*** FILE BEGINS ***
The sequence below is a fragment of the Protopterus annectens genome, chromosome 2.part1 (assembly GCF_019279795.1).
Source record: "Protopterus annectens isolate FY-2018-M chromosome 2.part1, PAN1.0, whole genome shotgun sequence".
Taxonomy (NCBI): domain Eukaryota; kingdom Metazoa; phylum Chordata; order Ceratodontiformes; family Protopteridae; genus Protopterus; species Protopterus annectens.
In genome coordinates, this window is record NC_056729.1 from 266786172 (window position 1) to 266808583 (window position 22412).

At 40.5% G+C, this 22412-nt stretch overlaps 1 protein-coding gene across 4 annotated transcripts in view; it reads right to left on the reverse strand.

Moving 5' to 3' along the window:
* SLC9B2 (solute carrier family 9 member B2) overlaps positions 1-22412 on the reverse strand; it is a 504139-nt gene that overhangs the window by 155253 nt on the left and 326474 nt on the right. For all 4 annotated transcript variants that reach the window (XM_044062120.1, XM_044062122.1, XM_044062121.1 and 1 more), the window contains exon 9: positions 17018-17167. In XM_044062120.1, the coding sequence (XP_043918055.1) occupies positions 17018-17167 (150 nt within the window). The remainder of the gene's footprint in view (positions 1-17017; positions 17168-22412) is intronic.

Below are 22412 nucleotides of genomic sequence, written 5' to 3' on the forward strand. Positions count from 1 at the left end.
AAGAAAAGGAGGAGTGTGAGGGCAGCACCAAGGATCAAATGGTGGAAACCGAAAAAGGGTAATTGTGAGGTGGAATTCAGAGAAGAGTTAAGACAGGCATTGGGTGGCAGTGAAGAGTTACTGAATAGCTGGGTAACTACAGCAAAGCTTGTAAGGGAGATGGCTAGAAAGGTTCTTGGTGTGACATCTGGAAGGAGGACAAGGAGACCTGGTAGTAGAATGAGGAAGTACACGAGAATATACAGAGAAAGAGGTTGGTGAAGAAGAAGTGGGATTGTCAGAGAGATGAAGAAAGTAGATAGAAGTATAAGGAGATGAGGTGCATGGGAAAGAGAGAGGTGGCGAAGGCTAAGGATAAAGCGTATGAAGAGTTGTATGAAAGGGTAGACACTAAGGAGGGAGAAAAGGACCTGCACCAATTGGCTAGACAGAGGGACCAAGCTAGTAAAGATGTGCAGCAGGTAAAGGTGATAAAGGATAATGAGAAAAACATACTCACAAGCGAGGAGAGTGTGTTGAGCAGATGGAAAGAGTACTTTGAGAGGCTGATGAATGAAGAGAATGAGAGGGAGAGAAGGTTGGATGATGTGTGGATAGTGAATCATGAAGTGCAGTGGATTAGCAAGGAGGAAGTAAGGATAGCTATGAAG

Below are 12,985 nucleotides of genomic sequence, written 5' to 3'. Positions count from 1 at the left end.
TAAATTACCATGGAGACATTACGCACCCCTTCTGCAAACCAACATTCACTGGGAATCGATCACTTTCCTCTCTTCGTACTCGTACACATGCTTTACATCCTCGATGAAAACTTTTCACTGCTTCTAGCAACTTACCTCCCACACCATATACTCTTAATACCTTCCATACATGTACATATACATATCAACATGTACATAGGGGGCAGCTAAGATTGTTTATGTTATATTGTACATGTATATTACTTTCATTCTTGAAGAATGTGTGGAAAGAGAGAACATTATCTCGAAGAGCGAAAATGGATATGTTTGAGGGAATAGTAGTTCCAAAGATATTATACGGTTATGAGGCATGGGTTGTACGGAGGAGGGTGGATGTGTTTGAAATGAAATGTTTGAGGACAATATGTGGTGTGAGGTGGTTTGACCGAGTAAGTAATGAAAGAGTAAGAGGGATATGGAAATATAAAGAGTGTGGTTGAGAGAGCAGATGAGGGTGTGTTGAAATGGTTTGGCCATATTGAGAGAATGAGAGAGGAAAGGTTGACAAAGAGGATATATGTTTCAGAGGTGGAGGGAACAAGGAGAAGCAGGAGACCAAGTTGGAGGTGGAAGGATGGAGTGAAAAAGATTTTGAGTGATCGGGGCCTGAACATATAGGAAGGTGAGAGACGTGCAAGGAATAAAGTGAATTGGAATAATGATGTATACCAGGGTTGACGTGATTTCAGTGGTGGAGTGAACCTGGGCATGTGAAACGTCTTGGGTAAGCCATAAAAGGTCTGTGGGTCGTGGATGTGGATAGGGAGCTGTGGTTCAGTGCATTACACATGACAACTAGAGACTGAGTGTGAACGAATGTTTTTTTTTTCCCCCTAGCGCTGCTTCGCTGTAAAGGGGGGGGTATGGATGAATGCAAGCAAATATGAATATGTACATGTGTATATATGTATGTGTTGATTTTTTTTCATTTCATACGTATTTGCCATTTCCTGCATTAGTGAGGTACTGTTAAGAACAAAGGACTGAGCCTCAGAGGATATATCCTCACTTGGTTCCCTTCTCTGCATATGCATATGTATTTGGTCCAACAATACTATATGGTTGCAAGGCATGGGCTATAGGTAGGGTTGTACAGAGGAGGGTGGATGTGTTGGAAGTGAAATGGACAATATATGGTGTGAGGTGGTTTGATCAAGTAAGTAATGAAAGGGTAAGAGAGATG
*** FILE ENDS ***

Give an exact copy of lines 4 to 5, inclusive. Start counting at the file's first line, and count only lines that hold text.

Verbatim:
In genome coordinates, this window is record NC_056729.1 from 266786172 (window position 1) to 266808583 (window position 22412).

At 40.5% G+C, this 22412-nt stretch overlaps 1 protein-coding gene across 4 annotated transcripts in view; it reads right to left on the reverse strand.